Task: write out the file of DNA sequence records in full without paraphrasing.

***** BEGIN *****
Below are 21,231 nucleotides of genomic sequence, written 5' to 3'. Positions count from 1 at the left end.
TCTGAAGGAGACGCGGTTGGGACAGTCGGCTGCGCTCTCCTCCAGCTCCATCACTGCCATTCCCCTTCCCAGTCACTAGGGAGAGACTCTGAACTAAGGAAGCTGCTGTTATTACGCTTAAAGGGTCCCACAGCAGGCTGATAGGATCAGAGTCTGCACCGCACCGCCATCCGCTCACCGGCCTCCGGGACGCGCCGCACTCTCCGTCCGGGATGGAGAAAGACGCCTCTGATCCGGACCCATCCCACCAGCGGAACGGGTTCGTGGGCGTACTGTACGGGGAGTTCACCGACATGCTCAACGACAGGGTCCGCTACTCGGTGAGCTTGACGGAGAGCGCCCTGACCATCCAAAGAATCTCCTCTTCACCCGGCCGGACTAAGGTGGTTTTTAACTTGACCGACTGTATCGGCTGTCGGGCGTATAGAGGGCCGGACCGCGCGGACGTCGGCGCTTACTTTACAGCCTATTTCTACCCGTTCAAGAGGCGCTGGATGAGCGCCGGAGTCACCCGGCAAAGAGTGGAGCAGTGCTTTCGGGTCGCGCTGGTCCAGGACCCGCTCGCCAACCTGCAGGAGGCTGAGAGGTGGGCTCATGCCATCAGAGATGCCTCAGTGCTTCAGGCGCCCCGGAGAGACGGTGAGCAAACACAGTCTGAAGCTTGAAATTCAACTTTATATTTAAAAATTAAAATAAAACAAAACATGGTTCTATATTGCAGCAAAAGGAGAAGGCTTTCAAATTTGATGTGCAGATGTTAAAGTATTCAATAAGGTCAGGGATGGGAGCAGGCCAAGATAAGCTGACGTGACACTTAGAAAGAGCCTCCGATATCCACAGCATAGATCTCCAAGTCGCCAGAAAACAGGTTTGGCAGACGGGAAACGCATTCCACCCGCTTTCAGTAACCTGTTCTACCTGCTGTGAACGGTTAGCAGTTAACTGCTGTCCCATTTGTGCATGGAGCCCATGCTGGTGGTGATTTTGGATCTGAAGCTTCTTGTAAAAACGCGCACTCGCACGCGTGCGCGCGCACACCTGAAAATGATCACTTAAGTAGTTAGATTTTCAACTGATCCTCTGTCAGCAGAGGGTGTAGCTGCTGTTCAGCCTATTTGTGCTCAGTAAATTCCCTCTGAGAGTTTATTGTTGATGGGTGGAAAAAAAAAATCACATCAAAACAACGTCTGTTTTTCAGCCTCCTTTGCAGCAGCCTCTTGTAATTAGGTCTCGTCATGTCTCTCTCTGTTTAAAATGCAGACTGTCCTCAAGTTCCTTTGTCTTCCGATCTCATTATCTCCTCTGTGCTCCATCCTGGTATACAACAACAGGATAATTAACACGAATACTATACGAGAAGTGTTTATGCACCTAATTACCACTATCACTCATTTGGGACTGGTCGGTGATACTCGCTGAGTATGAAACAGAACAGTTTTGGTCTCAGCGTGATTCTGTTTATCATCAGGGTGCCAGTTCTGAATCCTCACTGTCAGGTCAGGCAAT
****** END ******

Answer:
Below are 21,231 nucleotides of genomic sequence, written 5' to 3'. Positions count from 1 at the left end.
TCTGAAGGAGACGCGGTTGGGACAGTCGGCTGCGCTCTCCTCCAGCTCCATCACTGCCATTCCCCTTCCCAGTCACTAGGGAGAGACTCTGAACTAAGGAAGCTGCTGTTATTACGCTTAAAGGGTCCCACAGCAGGCTGATAGGATCAGAGTCTGCACCGCACCGCCATCCGCTCACCGGCCTCCGGGACGCGCCGCACTCTCCGTCCGGGATGGAGAAAGACGCCTCTGATCCGGACCCATCCCACCAGCGGAACGGGTTCGTGGGCGTACTGTACGGGGAGTTCACCGACATGCTCAACGACAGGGTCCGCTACTCGGTGAGCTTGACGGAGAGCGCCCTGACCATCCAAAGAATCTCCTCTTCACCCGGCCGGACTAAGGTGGTTTTTAACTTGACCGACTGTATCGGCTGTCGGGCGTATAGAGGGCCGGACCGCGCGGACGTCGGCGCTTACTTTACAGCCTATTTCTACCCGTTCAAGAGGCGCTGGATGAGCGCCGGAGTCACCCGGCAAAGAGTGGAGCAGTGCTTTCGGGTCGCGCTGGTCCAGGACCCGCTCGCCAACCTGCAGGAGGCTGAGAGGTGGGCTCATGCCATCAGAGATGCCTCAGTGCTTCAGGCGCCCCGGAGAGACGGTGAGCAAACACAGTCTGAAGCTTGAAATTCAACTTTATATTTAAAAATTAAAATAAAACAAAACATGGTTCTATATTGCAGCAAAAGGAGAAGGCTTTCAAATTTGATGTGCAGATGTTAAAGTATTCAATAAGGTCAGGGATGGGAGCAGGCCAAGATAAGCTGACGTGACACTTAGAAAGAGCCTCCGATATCCACAGCATAGATCTCCAAGTCGCCAGAAAACAGGTTTGGCAGACGGGAAACGCATTCCACCCGCTTTCAGTAACCTGTTCTACCTGCTGTGAACGGTTAGCAGTTAACTGCTGTCCCATTTGTGCATGGAGCCCATGCTGGTGGTGATTTTGGATCTGAAGCTTCTTGTAAAAACGCGCACTCGCACGCGTGCGCGCGCACACCTGAAAATGATCACTTAAGTAGTTAGATTTTCAACTGATCCTCTGTCAGCAGAGGGTGTAGCTGCTGTTCAGCCTATTTGTGCTCAGTAAATTCCCTCTGAGAGTTTATTGTTGATGGGTGGAAAAAAAAAATCACATCAAAACAACGTCTGTTTTTCAGCCTCCTTTGCAGCAGCCTCTTGTAATTAGGTCTCGTCATGTCTCTCTCTGTTTAAAATGCAGACTGTCCTCAAGTTCCTTTGTCTTCCGATCTCATTATCTCCTCTGTGCTCCATCCTGGTATACAACAACAGGATAATTAACACGAATACTATACGAGAAGTGTTTATGCACCTAATTACCACTATCACTCATTTGGGACTGGTCGGTGATACTCGCTGAGTATGAAACAGAACAGTTTTGGTCTCAGCGTGATTCTGTTTATCATCAGGGTGCCAGTTCTGAATCCTCACTGTCAGGTCAGGCAAT